Some years ago in a small group study, we were given a piece of clay and told to make a pot. Some created attractive, symmetrical vessels, while others of us (myself included) brought out of our clay something less attractive, more misshapen and lopsided. Mine reminded me of a pot I made as a child. My clay skills had not improved over the years.
Once our pots were made, we discovered that they were to hold a small tea light candle. At this point, I realized that the most artistic and attractive pots did no better job at holding the candle than my own lopsided creation! That was a good lesson for me, reminding me that I should not compare myself with others, for we are all created by God, and given different gifts, abilities and appearances.
But that was not the lesson of this exercise. When we placed the candles in the pots, lit the wicks and turned out the lights, we discovered how ineffective our pots were as lanterns. Other than a small amount of light coming from the tops of the pots, we could not see much. The sturdy clay walls held the light in.
You may remember the story of Gideon and how, with only 300 men, he overtook the Midianites (Judges 7). The men each had a trumpet and an empty jar, with a torch inside each jar. Gideon instructed the men to blow their trumpets when he blew his trumpet and then to smash the jars so that the torches would shine brightly.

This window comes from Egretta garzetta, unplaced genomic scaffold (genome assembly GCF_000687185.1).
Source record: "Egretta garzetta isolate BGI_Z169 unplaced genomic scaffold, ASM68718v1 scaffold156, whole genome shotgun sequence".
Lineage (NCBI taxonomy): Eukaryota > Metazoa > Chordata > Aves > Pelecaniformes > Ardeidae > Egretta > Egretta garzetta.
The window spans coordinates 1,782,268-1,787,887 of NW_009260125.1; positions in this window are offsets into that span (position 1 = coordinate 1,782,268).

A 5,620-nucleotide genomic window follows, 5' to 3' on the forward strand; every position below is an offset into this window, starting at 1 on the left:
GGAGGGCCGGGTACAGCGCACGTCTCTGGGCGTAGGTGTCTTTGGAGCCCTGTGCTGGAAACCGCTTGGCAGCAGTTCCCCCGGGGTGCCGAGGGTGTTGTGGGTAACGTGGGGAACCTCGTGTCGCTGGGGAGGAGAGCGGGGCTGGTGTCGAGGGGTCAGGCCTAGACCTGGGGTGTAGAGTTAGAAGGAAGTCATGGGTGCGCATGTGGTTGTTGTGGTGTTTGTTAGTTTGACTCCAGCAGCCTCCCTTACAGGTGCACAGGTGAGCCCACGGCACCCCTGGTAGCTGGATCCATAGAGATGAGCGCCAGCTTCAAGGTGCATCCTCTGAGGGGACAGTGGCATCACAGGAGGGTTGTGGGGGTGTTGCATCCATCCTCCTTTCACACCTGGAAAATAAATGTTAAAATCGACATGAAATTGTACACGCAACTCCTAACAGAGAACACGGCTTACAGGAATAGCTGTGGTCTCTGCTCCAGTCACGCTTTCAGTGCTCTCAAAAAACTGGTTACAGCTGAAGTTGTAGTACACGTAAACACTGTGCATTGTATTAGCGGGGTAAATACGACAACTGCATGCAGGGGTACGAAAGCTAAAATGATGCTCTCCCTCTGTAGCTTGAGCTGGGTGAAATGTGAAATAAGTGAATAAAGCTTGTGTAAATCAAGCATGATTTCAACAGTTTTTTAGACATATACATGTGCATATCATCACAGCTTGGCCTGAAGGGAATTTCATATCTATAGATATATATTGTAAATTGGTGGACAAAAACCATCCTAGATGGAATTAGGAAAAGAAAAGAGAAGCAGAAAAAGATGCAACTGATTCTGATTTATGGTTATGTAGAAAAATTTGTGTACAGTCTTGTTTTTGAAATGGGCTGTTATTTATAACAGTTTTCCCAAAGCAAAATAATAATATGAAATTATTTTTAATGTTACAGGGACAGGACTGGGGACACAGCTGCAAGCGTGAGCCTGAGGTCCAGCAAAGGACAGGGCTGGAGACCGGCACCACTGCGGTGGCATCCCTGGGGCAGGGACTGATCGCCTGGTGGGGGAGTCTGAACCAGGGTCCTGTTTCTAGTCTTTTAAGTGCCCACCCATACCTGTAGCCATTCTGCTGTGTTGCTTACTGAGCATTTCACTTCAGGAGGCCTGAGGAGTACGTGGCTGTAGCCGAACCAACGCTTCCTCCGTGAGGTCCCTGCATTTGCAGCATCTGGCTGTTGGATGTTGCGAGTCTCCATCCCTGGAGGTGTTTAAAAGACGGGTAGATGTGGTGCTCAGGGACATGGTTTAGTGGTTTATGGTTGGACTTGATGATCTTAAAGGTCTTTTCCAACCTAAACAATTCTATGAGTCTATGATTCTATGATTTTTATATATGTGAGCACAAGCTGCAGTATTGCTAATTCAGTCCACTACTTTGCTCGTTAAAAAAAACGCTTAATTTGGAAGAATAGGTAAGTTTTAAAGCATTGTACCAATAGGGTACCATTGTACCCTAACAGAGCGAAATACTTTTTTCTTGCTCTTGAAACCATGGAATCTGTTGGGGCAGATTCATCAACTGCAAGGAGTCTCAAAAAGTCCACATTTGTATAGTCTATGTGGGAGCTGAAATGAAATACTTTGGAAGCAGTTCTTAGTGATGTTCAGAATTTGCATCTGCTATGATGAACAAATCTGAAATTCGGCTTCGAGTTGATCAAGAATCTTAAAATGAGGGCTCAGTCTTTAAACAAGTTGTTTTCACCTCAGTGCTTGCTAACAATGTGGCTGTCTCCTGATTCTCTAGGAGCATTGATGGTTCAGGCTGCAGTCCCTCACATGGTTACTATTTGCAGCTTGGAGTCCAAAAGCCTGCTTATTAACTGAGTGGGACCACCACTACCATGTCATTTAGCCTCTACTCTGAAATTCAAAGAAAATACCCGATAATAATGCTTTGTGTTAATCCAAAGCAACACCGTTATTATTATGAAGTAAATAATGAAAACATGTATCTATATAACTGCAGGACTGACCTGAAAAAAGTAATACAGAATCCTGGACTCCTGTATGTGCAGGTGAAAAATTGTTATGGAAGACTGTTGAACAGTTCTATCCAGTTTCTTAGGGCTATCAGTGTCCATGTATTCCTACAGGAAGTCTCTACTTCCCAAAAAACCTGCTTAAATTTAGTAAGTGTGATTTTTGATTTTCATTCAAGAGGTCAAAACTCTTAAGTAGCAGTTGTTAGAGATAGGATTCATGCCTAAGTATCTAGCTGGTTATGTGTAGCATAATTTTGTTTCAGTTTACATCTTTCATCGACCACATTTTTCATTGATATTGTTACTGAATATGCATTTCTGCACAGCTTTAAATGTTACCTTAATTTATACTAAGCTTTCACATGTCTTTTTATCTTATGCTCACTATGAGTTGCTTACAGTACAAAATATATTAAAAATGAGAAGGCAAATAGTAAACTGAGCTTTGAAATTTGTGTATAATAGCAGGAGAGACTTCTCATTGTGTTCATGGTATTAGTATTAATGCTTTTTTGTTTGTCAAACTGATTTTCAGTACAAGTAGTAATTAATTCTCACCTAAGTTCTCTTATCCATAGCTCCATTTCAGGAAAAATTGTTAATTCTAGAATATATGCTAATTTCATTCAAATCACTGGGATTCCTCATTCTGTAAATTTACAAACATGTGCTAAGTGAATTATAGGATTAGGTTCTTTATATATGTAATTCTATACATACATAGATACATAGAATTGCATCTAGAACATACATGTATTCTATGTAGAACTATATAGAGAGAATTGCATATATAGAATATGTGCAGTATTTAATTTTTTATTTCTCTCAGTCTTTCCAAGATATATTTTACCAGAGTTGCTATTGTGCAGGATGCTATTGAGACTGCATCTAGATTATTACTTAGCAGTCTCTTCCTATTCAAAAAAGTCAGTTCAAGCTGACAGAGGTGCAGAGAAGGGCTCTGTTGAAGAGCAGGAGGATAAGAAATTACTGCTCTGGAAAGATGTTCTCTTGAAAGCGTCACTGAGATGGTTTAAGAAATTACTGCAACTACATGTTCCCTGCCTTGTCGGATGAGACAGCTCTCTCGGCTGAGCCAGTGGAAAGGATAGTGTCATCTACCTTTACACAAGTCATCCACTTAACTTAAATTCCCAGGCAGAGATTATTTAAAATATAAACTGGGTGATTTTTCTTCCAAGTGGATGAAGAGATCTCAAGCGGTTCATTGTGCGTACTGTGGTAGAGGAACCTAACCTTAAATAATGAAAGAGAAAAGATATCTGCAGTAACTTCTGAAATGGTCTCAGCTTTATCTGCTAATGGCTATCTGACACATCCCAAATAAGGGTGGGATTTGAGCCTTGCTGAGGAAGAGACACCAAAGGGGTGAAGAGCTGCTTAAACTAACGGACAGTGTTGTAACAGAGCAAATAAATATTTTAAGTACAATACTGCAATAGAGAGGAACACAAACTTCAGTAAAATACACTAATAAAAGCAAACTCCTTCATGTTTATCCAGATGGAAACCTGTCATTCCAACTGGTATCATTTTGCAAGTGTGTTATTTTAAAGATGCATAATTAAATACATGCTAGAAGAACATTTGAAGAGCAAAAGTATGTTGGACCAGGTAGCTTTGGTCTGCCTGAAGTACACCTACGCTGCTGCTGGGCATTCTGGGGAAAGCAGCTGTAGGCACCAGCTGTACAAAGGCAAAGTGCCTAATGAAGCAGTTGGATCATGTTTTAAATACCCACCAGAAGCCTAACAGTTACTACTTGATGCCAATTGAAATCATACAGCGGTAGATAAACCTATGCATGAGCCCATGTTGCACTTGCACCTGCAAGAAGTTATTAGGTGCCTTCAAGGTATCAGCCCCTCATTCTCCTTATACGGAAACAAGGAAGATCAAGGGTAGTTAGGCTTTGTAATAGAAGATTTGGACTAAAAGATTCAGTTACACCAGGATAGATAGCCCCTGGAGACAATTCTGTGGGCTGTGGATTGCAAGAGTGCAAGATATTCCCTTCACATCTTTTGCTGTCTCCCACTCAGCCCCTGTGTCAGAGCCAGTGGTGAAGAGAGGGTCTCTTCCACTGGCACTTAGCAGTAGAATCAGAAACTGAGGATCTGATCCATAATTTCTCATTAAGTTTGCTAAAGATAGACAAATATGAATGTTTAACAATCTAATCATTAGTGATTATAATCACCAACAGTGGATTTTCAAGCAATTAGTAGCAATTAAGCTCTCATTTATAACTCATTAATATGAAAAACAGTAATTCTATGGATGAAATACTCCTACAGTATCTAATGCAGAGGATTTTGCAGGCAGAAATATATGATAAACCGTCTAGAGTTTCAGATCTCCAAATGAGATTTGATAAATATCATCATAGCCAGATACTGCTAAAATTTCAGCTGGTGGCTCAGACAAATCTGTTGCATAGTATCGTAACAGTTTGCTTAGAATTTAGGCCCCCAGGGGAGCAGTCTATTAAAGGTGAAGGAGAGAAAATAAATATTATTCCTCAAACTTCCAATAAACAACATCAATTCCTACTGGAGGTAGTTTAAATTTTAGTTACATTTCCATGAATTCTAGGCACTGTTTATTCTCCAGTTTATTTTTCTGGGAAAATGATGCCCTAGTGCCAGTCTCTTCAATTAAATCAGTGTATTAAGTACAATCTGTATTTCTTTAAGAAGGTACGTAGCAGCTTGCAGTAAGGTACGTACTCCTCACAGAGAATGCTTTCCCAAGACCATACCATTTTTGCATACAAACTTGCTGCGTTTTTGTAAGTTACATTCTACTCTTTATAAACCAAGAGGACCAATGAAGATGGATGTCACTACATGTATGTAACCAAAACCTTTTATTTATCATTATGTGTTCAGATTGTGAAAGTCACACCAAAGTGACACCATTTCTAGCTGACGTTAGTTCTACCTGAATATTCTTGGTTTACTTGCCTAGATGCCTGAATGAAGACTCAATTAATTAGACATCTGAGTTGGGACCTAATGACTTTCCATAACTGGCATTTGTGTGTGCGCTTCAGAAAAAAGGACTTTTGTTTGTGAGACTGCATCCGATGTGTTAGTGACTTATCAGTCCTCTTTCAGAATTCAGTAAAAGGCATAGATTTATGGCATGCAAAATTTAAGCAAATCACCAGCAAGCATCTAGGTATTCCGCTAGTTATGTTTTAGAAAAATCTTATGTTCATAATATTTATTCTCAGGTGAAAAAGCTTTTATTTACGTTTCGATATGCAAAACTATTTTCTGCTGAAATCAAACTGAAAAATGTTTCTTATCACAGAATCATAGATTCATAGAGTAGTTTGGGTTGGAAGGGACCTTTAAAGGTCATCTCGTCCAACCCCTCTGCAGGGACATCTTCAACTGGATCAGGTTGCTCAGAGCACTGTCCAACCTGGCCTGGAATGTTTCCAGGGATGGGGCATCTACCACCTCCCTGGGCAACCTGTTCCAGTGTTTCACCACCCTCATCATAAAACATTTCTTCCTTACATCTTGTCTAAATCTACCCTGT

The problem with our pots was that they did not allow our lights to shine very brightly. The pots were well constructed, but opaque. How much of my life have I tried to construct my life as a sturdy, impervious vessel, able to withstand the various bumps and blows that life throws my way? My very effort to create a strong pot out of my life prevents Christ’s light from shining through me. Like the men of Gideon’s army, my jar must be broken open for light to shine out. But, oh, how we resist being broken open!
A life lived outside-in tries to construct a sturdy structure to prevent brokenness. If my attempts to be Christlike focus only on outward effort, I may get so caught up in “works” for God that I don’t let God inside nor do I let the light of Christ shine out of me.
A life lived inside-out understands that the light is the most important thing and must be allowed to shine. The structure thus must be fragile, permeable, cracked and broken so that the light can shine out. That is not necessarily encouraging to us, because we want to avoid suffering and brokenness. But what God wants from us is not rigidity. God is looking for cracked pots. They are the only pots that can be light for a dark world.